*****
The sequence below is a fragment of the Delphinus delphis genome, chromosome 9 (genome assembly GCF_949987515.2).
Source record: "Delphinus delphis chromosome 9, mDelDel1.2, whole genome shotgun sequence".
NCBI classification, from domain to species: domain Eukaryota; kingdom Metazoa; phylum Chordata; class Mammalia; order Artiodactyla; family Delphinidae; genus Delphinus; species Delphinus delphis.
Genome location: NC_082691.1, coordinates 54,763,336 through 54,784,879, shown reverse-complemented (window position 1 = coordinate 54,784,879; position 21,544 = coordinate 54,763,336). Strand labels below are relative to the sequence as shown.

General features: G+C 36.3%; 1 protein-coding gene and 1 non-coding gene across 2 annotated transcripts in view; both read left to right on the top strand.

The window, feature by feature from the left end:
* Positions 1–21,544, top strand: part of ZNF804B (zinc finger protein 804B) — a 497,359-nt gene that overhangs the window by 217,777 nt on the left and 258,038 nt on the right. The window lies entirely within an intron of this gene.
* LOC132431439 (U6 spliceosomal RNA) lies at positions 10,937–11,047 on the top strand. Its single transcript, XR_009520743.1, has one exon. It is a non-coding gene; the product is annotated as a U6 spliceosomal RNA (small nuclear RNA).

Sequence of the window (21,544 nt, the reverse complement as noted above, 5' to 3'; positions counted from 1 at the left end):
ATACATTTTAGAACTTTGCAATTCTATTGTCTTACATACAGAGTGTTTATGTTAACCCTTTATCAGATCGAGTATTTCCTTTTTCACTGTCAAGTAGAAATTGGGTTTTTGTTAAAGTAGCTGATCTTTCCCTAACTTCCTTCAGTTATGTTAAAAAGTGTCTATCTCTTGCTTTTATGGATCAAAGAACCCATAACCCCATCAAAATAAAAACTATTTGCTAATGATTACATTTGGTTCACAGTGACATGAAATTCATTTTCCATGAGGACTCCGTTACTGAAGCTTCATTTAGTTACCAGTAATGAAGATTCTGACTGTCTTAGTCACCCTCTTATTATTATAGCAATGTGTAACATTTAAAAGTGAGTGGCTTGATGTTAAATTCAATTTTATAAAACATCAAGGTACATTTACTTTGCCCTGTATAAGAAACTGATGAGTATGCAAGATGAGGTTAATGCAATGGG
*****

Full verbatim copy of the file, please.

The sequence below is a fragment of the Delphinus delphis genome, chromosome 9 (genome assembly GCF_949987515.2).
Source record: "Delphinus delphis chromosome 9, mDelDel1.2, whole genome shotgun sequence".
NCBI classification, from domain to species: domain Eukaryota; kingdom Metazoa; phylum Chordata; class Mammalia; order Artiodactyla; family Delphinidae; genus Delphinus; species Delphinus delphis.
Genome location: NC_082691.1, coordinates 54,763,336 through 54,784,879, shown reverse-complemented (window position 1 = coordinate 54,784,879; position 21,544 = coordinate 54,763,336). Strand labels below are relative to the sequence as shown.

General features: G+C 36.3%; 1 protein-coding gene and 1 non-coding gene across 2 annotated transcripts in view; both read left to right on the top strand.

The window, feature by feature from the left end:
* Positions 1–21,544, top strand: part of ZNF804B (zinc finger protein 804B) — a 497,359-nt gene that overhangs the window by 217,777 nt on the left and 258,038 nt on the right. The window lies entirely within an intron of this gene.
* LOC132431439 (U6 spliceosomal RNA) lies at positions 10,937–11,047 on the top strand. Its single transcript, XR_009520743.1, has one exon. It is a non-coding gene; the product is annotated as a U6 spliceosomal RNA (small nuclear RNA).

Sequence of the window (21,544 nt, the reverse complement as noted above, 5' to 3'; positions counted from 1 at the left end):
ATACATTTTAGAACTTTGCAATTCTATTGTCTTACATACAGAGTGTTTATGTTAACCCTTTATCAGATCGAGTATTTCCTTTTTCACTGTCAAGTAGAAATTGGGTTTTTGTTAAAGTAGCTGATCTTTCCCTAACTTCCTTCAGTTATGTTAAAAAGTGTCTATCTCTTGCTTTTATGGATCAAAGAACCCATAACCCCATCAAAATAAAAACTATTTGCTAATGATTACATTTGGTTCACAGTGACATGAAATTCATTTTCCATGAGGACTCCGTTACTGAAGCTTCATTTAGTTACCAGTAATGAAGATTCTGACTGTCTTAGTCACCCTCTTATTATTATAGCAATGTGTAACATTTAAAAGTGAGTGGCTTGATGTTAAATTCAATTTTATAAAACATCAAGGTACATTTACTTTGCCCTGTATAAGAAACTGATGAGTATGCAAGATGAGGTTAATGCAATGGG